skip to main content

Attention:

The NSF Public Access Repository (NSF-PAR) system and access will be unavailable from 11:00 PM ET on Thursday, June 13 until 2:00 AM ET on Friday, June 14 due to maintenance. We apologize for the inconvenience.


Title: Toward Understanding Children’s Use and Understanding of User Authentication Systems: Work-in-Progress
Children’s use of computing devices has increased over the past 15 years, requiring age-appropriate user authentication systems. This paper details a research study which investigates continuous authentication systems that do not require user-initiated interactions as an accessible authentication model for not only children users, but users across different age groups, with specific application on personal computing devices.  more » « less
Award ID(s):
2039373
NSF-PAR ID:
10394636
Author(s) / Creator(s):
; ; ; ; ; ; ; ; ; ;
Date Published:
Journal Name:
USENIX Symposium on Usable Privacy and Security (SOUPS)
Format(s):
Medium: X
Sponsoring Org:
National Science Foundation
More Like this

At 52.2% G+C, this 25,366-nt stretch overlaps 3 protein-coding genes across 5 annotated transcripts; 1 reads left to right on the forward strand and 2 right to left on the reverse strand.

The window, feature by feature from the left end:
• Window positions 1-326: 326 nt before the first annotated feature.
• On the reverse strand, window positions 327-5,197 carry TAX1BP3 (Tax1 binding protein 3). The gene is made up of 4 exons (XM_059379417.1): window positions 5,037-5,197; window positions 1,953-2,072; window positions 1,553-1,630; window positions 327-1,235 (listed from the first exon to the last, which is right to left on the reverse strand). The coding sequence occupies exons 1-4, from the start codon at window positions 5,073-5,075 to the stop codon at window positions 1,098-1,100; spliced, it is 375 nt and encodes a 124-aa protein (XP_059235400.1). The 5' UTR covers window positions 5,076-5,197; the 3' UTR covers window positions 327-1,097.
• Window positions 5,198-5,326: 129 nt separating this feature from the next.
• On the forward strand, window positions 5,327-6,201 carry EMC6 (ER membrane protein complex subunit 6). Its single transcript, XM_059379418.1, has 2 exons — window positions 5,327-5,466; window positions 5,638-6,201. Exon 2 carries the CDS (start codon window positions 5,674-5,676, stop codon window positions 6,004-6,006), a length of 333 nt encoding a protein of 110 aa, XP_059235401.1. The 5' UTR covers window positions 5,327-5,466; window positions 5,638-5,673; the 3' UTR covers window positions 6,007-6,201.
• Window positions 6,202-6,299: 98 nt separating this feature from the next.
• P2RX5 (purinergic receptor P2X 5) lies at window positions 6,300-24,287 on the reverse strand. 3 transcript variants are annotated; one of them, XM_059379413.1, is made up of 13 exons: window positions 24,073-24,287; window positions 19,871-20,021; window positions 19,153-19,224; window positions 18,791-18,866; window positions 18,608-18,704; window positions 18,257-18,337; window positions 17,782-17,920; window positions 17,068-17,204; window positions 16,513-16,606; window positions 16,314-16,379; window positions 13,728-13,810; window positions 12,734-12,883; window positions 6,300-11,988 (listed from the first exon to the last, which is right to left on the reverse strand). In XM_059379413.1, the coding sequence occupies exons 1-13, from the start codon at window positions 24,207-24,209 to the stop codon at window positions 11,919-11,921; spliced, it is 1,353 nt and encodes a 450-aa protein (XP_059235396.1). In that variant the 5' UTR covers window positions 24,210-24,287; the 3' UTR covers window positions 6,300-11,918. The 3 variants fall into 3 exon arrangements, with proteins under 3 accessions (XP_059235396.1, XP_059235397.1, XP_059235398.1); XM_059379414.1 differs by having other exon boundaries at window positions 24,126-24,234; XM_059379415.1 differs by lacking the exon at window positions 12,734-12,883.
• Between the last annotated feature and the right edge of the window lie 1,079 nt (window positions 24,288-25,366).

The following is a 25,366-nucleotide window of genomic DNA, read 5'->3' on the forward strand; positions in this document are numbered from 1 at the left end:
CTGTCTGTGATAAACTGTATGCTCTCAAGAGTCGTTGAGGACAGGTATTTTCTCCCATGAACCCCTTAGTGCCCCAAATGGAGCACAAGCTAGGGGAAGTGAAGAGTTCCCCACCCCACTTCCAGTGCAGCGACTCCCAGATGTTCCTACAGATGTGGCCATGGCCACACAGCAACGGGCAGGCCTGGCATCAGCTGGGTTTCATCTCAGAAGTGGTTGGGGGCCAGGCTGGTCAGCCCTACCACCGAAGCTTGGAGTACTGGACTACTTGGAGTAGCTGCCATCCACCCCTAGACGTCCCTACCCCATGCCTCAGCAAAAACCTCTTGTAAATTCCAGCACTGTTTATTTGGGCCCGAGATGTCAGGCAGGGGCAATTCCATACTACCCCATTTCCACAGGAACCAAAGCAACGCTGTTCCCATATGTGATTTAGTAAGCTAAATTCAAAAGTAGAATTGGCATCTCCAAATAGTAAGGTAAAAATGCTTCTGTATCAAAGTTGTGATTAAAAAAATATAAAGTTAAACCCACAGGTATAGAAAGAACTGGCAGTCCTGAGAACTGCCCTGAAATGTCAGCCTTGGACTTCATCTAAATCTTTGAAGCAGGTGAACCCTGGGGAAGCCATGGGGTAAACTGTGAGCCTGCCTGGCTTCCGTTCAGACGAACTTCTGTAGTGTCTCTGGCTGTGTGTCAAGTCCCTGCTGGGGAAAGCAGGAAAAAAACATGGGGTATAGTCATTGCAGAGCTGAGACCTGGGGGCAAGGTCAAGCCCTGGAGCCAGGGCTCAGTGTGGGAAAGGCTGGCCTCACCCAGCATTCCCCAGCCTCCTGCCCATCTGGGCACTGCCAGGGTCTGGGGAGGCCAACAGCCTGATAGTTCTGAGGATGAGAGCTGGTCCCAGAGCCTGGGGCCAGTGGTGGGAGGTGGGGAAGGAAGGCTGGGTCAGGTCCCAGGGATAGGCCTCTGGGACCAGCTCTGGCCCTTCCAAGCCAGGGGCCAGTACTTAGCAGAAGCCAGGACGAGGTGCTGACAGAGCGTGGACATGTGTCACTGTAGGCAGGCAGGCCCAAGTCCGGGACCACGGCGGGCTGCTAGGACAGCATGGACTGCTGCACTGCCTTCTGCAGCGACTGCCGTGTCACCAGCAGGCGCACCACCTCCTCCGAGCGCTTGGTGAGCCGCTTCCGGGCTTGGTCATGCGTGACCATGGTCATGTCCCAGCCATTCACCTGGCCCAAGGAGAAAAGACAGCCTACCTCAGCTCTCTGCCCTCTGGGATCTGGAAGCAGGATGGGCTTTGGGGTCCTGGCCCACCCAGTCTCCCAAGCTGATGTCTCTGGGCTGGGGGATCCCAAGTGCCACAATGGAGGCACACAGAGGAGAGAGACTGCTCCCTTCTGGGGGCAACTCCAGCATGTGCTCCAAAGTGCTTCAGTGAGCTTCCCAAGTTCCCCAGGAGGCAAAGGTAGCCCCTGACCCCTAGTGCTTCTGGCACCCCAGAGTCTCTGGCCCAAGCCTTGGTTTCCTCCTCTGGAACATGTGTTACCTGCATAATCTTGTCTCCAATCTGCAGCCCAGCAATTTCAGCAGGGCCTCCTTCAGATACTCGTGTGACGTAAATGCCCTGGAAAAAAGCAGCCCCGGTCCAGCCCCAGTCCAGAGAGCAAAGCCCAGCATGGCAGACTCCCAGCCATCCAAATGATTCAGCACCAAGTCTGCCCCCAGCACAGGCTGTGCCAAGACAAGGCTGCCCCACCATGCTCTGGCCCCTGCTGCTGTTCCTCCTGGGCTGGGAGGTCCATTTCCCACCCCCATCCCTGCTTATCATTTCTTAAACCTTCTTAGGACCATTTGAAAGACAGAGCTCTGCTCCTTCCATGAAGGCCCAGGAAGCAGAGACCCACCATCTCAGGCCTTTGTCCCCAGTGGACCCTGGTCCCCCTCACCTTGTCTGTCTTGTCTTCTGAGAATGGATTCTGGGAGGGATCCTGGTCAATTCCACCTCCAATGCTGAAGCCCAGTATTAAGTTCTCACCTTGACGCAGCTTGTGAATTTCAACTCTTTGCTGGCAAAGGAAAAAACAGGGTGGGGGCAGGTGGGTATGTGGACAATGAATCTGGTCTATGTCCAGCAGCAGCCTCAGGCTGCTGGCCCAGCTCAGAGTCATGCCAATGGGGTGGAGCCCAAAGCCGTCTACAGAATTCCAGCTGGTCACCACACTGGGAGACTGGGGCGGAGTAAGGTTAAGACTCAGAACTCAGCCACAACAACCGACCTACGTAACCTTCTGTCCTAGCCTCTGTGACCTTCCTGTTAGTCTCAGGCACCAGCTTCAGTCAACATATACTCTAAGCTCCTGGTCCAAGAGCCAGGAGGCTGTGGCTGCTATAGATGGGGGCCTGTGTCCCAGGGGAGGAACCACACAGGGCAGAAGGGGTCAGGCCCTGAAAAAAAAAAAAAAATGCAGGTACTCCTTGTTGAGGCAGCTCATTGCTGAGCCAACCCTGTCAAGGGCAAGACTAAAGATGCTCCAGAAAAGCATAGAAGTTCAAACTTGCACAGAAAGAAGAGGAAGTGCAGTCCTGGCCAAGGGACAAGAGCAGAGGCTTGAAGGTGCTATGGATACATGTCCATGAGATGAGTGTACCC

1. Mobile devices typically rely on entry-point and other one-time authentication mechanisms such as a password, PIN, fingerprint, iris, or face. But these authentication types are prone to a wide attack vector and worse 1 INTRODUCTION Currently smartphones are predominantly protected a patterned password is prone to smudge attacks, and fingerprint scanning is prone to spoof attacks. Other forms of attacks include video capture and shoulder surfing. Given the increasingly important roles smartphones play in e-commerce and other operations where security is crucial, there lies a strong need of continuous authentication mechanisms to complement and enhance one-time authentication such that even if the authentication at the point of login gets compromised, the device is still unobtrusively protected by additional security measures in a continuous fashion. The research community has investigated several continuous authentication mechanisms based on unique human behavioral traits, including typing, swiping, and gait. To this end, we focus on investigating physiological traits. While interacting with hand-held devices, individuals strive to achieve stability and precision. This is because a certain degree of stability is required in order to manipulate and interact successfully with smartphones, while precision is needed for tasks such as touching or tapping a small target on the touch screen (Sitov´a et al., 2015). As a result, to achieve stability and precision, individuals tend to develop their own postural preferences, such as holding a phone with one or both hands, supporting hands on the sides of upper torso and interacting, keeping the phone on the table and typing with the preferred finger, setting the phone on knees while sitting crosslegged and typing, supporting both elbows on chair handles and typing. On the other hand, physiological traits, such as hand-size, grip strength, muscles, age, 424 Ray, A., Hou, D., Schuckers, S. and Barbir, A. Continuous Authentication based on Hand Micro-movement during Smartphone Form Filling by Seated Human Subjects. DOI: 10.5220/0010225804240431 In Proceedings of the 7th International Conference on Information Systems Security and Privacy (ICISSP 2021), pages 424-431 ISBN: 978-989-758-491-6 Copyrightc 2021 by SCITEPRESS – Science and Technology Publications, Lda. All rights reserved still, once compromised, fail to protect the user’s account and data. In contrast, continuous authentication, based on traits of human behavior, can offer additional security measures in the device to authenticate against unauthorized users, even after the entry-point and one-time authentication has been compromised. To this end, we have collected a new data-set of multiple behavioral biometric modalities (49 users) when a user fills out an account recovery form in sitting using an Android app. These include motion events (acceleration and angular velocity), touch and swipe events, keystrokes, and pattern tracing. In this paper, we focus on authentication based on motion events by evaluating a set of score level fusion techniques to authenticate users based on the acceleration and angular velocity data. The best EERs of 2.4% and 6.9% for intra- and inter-session respectively, are achieved by fusing acceleration and angular velocity using Nandakumar et al.’s likelihood ratio (LR) based score fusion.